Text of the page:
The Fair Work Act has not harmed Australia's productivity, according to the inquiry report, which will open a new round of the politically charged industrial relations debate.

Released by Workplace Relations Minister Bill Shorten today, the report argues the act has delivered fairness for employees and flexibility for employers without reducing competitiveness or excessively raising costs.

But among its 50 recommendations the report is expected to propose Fair Work Australia be given the power to arbitrate when bargaining on greenfields resource and construction projects breaks down. Employers, being forced to negotiate with unions, have complained they are being held hostage by them. Despite this, the report generally will be criticised by sections of business for not going far enough.

The report is expected to say that FWA's tribunal and administrative functions should be more clearly separated. There will also be proposals on how to enhance the organisation's role in encouraging more productive workplaces.

A survey commissioned by the US Society of Human Resources Management and the Australian Human Resources Institute and reported this week found Australia 50th of 51 countries in productivity growth. was undertaken by the Economist Intelligence Unit.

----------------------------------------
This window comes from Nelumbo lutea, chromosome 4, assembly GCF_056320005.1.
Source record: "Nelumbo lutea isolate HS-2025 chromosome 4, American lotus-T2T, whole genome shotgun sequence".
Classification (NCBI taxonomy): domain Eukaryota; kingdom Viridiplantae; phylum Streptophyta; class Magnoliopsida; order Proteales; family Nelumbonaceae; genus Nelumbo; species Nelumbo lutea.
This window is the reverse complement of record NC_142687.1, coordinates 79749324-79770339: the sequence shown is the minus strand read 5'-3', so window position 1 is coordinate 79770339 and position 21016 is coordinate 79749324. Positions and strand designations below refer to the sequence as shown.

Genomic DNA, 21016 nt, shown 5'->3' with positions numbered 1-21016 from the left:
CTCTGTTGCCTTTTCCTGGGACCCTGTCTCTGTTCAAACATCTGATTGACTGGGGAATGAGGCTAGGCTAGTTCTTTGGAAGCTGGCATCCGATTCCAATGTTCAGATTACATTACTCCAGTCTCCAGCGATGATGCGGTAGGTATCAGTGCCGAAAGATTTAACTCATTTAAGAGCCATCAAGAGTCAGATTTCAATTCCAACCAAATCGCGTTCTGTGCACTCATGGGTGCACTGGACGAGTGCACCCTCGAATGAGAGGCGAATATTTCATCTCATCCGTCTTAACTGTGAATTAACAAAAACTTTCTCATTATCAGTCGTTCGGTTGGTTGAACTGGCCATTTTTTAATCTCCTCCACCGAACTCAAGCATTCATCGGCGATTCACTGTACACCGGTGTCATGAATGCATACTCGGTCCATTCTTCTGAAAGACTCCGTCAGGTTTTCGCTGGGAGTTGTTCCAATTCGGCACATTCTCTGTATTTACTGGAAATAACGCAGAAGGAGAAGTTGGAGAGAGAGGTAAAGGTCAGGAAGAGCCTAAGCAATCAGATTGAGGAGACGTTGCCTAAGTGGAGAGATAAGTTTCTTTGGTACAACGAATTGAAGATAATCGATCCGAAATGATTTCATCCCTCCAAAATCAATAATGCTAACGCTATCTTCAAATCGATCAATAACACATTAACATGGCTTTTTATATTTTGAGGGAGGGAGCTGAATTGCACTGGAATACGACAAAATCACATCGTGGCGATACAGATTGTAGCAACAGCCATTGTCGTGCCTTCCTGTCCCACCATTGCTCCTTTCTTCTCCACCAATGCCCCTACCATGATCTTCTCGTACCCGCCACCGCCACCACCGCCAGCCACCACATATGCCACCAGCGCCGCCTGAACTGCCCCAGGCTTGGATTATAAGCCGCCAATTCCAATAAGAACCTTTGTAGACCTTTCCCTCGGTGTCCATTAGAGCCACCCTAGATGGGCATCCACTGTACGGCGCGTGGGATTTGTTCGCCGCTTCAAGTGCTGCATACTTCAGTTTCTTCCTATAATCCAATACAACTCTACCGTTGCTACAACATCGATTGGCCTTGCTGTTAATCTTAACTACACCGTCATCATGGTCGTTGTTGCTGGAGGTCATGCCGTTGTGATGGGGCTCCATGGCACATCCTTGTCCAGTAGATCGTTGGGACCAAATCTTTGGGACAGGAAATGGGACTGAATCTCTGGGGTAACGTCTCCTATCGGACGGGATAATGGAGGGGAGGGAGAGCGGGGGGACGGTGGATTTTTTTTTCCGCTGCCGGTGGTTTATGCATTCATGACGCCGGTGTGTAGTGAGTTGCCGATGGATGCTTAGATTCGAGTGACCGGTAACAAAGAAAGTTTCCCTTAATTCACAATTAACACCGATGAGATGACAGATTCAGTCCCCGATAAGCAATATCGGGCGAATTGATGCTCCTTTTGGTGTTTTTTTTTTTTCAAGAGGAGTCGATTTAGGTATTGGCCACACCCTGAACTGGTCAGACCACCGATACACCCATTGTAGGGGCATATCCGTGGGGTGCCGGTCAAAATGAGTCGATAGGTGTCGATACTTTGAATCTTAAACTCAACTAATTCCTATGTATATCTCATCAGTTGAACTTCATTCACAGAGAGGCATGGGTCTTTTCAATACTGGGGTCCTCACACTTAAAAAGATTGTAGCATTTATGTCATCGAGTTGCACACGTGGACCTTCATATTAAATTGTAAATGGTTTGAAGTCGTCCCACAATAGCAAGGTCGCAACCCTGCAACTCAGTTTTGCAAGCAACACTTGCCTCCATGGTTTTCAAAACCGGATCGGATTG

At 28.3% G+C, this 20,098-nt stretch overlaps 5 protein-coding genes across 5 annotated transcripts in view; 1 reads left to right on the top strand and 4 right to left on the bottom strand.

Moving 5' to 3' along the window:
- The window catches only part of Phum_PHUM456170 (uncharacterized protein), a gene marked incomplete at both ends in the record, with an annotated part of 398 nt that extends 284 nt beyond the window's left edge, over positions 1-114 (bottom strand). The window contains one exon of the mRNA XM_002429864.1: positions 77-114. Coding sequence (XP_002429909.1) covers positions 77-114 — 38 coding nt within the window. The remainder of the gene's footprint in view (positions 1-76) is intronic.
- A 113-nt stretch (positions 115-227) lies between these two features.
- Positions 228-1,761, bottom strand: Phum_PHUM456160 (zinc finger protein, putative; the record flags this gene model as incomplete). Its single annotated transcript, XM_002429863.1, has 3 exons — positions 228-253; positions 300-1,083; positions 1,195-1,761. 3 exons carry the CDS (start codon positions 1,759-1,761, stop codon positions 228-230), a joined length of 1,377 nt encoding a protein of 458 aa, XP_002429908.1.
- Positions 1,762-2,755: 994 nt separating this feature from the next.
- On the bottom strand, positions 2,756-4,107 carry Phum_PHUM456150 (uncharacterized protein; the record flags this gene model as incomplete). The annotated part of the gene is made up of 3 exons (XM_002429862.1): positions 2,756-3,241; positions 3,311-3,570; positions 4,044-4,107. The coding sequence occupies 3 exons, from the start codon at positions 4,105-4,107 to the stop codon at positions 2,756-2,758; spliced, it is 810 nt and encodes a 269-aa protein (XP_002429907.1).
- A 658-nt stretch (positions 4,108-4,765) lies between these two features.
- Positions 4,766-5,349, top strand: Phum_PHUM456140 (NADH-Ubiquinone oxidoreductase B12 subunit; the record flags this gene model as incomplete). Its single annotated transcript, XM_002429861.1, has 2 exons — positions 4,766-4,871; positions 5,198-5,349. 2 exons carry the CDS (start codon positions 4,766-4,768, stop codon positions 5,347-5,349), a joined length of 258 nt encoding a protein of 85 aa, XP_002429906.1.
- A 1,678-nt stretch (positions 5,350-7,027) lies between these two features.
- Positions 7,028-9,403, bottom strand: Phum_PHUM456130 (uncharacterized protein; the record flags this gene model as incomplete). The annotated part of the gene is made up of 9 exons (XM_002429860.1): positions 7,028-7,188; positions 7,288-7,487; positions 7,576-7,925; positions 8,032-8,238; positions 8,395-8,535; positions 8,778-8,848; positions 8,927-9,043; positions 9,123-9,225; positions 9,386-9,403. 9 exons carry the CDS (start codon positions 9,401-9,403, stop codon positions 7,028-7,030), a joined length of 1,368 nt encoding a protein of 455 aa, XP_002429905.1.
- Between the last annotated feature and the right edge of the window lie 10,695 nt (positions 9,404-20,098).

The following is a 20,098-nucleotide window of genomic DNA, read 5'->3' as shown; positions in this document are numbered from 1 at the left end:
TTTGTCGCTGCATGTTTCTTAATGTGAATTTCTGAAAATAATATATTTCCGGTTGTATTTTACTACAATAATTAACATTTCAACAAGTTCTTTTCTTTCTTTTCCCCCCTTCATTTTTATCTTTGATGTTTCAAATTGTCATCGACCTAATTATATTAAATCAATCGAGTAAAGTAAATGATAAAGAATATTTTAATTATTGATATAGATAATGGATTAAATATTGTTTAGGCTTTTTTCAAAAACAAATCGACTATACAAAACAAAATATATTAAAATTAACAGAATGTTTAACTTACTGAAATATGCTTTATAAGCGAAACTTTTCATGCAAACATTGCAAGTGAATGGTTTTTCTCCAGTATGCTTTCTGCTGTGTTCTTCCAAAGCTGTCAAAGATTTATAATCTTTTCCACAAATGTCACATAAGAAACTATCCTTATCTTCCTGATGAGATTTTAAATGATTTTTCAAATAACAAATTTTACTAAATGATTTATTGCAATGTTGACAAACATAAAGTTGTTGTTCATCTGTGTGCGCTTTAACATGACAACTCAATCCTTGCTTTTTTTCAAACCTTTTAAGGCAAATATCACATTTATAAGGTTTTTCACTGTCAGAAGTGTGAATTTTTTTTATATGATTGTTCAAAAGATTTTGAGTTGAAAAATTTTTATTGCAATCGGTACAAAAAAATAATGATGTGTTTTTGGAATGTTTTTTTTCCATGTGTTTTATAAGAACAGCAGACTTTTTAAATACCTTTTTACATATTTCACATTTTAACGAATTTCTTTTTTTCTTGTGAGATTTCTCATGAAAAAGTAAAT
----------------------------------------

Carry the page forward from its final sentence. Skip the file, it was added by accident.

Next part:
The review has been done by former Federal Court judge Michael Moore, John Edwards, a member of the Reserve Bank Board, and Ron McCallum, a workplace relations academic.

The government made it clear the inquiry would not be a root and branch overhaul.

The panel has not recommended reintroducing statutory individual contracts (Australian Workplace Agreements), open-slather greenfields agreements where unions can be excluded, or limits to unfair dismissals.

It found Labor's industrial relations law, which replaced WorkChoices, is operating as intended.

Mr Shorten will have a round of consultations before the government announces what changes it will make, but it will be made clear to business and unions that this will not be an opportunity to revisit propositions that the panel rejected.

The government will use the panel's findings to counter opposition and business arguments that substantial reform is needed in workplace relations. It will also step up pressure on Opposition Leader Tony Abbott to release his policy on IR.